Hard to imagine now, as we shiver in our woolly socks and zip ourselves into cagoules. Didn't venture out at all today until I took my younger daughter to her Street Dancing lesson at the new Mersea Dance School at 6 pm. The classes have only been running for a few weeks, but with ballet and tap lessons on Wednesdays, as well, Small Doyle No 3 is loving it.
Good to see that Laura Frankstone has posted up some more of her Suffolk/Essex sketches on her gorgeous Laurelines blog. Today's collection are mostly of the famous Friday night Jazz club at The Fleece, Boxford but there's another one of West Mersea too.
Just been looking at the latest work by one of my favourite contemporary photographers, Jean M Laffitau. Jean is a Parisian (descended from a line of notable painters), now living in Saarbruecken, Germany. Dramatically striking, intense black and white images of musicians, dancers and actors, absorbed in their work, are the images for which he is probably best known. If you visit his website, though, do take a look at his nudes as well - he approaches the subject in a way that's completely different from the tedious norm.
From one of today's great photographers to one of my favourites from days gone by. A few weeks ago I mentioned another Parisian, Eugene Atget, whose legacy is at once a systematic cataloguing of the features of his great city and an anthology of the most elegiaic visual poetry imaginable. He was my first photographic love! Next came Edwin Smith. One especial favourite of mine is his Didmarton Church, Gloucestershire, 1961. Apart from those published on the sites linked above and here, there is a dearth of Edwin Smith's images available to view on the net. The best way by far to appreciate the essence of his work is by browsing through Evocations of Place: The Photography of Edwin Smith by Robert Elwall, published earlier this year. And as if my recommendation were not enough, here are reviews by Hugh Massingberd and Paul W Faust which I hope will convince you that this needs putting on your Christmas list.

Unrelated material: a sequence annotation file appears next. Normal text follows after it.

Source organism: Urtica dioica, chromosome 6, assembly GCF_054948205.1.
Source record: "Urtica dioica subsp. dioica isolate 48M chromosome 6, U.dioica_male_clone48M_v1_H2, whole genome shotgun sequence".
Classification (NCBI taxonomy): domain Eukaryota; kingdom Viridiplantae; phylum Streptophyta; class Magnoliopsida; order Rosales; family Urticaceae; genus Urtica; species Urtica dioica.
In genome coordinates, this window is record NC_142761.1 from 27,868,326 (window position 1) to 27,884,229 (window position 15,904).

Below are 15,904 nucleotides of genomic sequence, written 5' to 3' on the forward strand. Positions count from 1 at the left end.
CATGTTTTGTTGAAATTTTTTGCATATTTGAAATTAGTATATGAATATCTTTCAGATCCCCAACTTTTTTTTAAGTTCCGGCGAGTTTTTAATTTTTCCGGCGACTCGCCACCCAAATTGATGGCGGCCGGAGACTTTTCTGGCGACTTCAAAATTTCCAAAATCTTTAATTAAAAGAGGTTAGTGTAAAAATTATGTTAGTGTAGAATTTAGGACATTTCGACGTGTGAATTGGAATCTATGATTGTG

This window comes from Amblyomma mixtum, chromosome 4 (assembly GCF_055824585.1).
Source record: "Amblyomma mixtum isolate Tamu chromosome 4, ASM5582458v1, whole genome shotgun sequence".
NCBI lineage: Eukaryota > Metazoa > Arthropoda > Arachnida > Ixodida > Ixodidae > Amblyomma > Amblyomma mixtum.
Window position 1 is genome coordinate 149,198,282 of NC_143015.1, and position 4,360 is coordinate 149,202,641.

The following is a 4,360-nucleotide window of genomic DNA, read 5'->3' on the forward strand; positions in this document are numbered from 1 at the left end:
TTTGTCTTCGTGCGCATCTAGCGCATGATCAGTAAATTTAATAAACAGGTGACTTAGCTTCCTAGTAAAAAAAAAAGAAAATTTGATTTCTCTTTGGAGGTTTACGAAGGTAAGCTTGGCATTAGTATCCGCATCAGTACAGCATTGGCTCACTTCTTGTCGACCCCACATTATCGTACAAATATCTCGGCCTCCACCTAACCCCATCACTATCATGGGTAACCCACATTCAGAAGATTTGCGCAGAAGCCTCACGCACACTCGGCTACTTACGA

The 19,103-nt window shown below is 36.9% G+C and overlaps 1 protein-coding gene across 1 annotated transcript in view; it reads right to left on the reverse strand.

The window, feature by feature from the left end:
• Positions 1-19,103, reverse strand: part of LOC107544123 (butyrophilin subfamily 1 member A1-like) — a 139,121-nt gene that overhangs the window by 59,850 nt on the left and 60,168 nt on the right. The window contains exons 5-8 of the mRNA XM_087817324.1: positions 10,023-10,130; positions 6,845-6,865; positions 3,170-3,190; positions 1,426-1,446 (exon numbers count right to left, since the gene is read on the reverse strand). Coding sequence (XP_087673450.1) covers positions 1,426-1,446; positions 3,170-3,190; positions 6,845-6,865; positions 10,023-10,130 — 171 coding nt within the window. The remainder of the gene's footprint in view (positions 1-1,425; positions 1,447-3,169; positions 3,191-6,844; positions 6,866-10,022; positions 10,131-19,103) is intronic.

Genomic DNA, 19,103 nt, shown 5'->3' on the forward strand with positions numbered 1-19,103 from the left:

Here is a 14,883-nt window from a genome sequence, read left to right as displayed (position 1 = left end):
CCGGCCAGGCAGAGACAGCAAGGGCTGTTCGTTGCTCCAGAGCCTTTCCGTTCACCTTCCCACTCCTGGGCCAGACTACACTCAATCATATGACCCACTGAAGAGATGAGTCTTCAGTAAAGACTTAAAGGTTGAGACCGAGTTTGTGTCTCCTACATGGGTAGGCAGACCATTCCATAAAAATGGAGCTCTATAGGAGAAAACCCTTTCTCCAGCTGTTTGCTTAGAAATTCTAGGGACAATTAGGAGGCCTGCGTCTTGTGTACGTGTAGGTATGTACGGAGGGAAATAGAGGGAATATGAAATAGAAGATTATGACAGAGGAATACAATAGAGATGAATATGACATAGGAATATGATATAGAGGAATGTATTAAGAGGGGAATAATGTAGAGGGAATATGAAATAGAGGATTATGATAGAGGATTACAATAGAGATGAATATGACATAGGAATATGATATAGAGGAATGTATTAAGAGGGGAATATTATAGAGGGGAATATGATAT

It was only quite recently that I discovered what a remarkable artist Edwin Smith was in other media - for example his wood engravings and lino cuts. If you've had the time to click on them, you will have noticed that several of these Edwin Smith links take you to a wonderful site run by photographer Roy Hammans. You will need a few spare hours to browse through his black and white and colour photographs, but they will not be wasted hours, I can assure you. Of particular interest to muddy islanders (and friends of muddy islanders) will be Roy's series of Mersea photographs: from boat hull landscapes (also here), to his special takes on the rather more familiar views of the island.
Actually, I'm now wondering why I prefaced this post with three such lousy, amateurish snaps - hardly an appropriate taster for the feast of photographic mastery on offer to those who care to get clicky with all these links. Oh well . . .